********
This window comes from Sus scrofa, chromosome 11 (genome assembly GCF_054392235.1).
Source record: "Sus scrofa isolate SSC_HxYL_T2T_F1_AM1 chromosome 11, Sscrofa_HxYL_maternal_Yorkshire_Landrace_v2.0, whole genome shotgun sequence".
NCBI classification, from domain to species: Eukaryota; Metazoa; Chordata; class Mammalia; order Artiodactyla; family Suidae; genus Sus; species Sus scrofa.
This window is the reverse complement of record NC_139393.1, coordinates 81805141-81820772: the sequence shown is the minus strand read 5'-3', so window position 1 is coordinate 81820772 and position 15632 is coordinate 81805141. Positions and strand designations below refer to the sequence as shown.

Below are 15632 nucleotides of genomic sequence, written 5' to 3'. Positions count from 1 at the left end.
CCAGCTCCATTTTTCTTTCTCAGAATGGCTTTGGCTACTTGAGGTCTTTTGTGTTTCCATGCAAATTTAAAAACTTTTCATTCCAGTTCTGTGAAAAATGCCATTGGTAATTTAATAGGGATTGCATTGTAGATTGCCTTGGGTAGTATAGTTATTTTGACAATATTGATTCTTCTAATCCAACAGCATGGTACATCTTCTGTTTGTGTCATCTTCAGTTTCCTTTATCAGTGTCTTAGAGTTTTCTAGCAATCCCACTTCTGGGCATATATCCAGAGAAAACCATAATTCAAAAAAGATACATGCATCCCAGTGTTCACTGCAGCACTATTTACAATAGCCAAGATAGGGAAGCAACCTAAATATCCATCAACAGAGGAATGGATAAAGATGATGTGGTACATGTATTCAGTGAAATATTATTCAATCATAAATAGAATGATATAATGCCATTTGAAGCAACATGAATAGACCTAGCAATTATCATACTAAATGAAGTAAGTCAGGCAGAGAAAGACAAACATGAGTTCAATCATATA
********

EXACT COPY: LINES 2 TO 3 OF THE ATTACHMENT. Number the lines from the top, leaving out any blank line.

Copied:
Source record: "Sus scrofa isolate SSC_HxYL_T2T_F1_AM1 chromosome 11, Sscrofa_HxYL_maternal_Yorkshire_Landrace_v2.0, whole genome shotgun sequence".
NCBI classification, from domain to species: Eukaryota; Metazoa; Chordata; class Mammalia; order Artiodactyla; family Suidae; genus Sus; species Sus scrofa.